GM Sees Future With More Hybrids and EVs; Fewer Brands and Dealers
General Motors put its greenest and leanest foot forward in outlining a corporate survival program, while admitting that it needs $12 billion in direct loans during the next 12 months -- and $4 billion by the end of the year just to make it into 2009. The General also is seeking an additional $6 billion line of credit to cope with potential contingencies as it attempts to remake its very core structure. As part of its commitment to that transition, GM plans to invest $2.9 billion in alternative fuels and other advanced propulsion technologies during the next three years, funds that will help generate a new generation of vehicles that can get from 12 to 120 percent better fuel economy than gasoline-powered counterparts. By 2012, it expects to have at least 15 hybrids in its lineup including the Chevy volt plug-in and make half of its fleet flex-fuel capable. Additional emphasis also will be focused on developing a commercially viable fuel cell system.
In return for its share of what has now ballooned to roughly $34 billion in total federal assistance, the automaker is prepared to undergo a Draconian downsizing that will make all previous changes in that area pale by comparison. According to CEO Rick Wagoner -- who made the trek to Washington D.C. in a Malibu Hybrid -- GM will put its major support into its four core brands: Chevrolet, Cadillac, Buick and GMC. While Pontiac is envisioned as becoming a niche player, Saab will join HUMMER on the chopping block and Saturn will either be sold or folded. As part of this cutback, the number of corporate nameplates will drop from 63 to about 40 in 2012, and GM expects to trim the total dealer body count from 6,450 to around 4,700.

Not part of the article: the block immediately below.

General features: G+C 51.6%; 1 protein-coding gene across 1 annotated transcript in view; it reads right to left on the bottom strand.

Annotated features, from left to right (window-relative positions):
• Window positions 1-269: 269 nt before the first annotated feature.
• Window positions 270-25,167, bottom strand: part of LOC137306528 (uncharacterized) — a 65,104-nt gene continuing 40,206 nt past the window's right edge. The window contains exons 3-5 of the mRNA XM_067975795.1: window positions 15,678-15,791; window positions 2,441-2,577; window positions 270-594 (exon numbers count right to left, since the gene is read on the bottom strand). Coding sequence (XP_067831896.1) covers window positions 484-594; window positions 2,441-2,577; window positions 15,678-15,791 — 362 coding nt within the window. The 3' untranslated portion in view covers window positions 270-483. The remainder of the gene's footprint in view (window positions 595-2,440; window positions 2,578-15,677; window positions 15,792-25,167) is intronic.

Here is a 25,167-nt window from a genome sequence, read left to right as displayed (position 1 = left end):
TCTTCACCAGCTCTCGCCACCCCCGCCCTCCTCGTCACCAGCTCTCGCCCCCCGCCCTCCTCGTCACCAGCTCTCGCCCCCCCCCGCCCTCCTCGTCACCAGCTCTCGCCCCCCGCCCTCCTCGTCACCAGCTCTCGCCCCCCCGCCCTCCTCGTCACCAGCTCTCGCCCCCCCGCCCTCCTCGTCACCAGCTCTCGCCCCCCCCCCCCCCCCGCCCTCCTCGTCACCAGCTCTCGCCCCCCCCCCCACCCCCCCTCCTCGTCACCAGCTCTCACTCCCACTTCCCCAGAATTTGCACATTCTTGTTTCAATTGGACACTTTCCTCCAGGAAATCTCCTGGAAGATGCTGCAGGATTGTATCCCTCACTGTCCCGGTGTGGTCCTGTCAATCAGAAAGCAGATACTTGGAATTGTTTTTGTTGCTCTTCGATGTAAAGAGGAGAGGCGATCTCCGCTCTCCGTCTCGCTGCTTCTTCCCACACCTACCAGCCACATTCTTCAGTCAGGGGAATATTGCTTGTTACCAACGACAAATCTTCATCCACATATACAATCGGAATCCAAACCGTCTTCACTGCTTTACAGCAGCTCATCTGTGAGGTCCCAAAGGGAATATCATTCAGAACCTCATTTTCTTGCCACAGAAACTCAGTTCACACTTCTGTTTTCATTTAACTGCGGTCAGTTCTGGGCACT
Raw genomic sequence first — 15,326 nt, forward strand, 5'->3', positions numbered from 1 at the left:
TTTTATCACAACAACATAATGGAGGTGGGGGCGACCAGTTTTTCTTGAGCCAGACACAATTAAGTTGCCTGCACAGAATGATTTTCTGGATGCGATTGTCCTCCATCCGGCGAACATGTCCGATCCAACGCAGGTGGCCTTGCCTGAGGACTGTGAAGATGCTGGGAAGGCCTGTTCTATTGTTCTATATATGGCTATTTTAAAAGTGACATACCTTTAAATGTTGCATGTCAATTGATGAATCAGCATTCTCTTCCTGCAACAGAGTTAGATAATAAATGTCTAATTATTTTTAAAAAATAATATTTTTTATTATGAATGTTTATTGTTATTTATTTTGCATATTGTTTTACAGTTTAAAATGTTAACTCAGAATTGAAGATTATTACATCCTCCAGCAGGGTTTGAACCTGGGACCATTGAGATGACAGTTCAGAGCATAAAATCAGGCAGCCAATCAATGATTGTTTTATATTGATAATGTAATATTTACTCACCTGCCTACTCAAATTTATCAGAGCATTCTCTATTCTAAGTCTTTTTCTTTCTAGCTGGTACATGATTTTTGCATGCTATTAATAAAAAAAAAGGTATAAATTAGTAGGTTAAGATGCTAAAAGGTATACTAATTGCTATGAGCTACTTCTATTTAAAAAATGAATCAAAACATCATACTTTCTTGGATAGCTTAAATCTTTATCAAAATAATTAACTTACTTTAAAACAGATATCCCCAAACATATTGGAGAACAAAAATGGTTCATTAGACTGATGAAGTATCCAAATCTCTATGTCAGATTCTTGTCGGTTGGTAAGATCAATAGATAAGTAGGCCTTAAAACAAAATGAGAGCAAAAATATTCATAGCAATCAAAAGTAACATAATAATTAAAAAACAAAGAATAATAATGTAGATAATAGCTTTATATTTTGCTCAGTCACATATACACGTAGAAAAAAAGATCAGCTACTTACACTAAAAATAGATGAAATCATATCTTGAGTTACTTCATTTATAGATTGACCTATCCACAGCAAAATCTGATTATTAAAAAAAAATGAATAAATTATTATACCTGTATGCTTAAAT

Similar reductions will be enacted with respect to consolidating operations at various assembly plants. To that end, the total labor force of both blue- and white-collar workers it set to drop from the already downsized 96,000 current U.S. employees to between 65,000-70,000. In addition to cutting the annual compensation for GM's Chairman and CEO Rick Wagoner to $1, the firm will reduce compensation levels for senior management and suspend dividends on its common stock for the duration of any federal loan period and work with various creditors to restructure existing debt. Once all of the pieces are in place, GM claims that it will be able to operate profitably with industry volumes in the 12.5-13 million level and anticipates being able to start repaying its loans as early as 2011.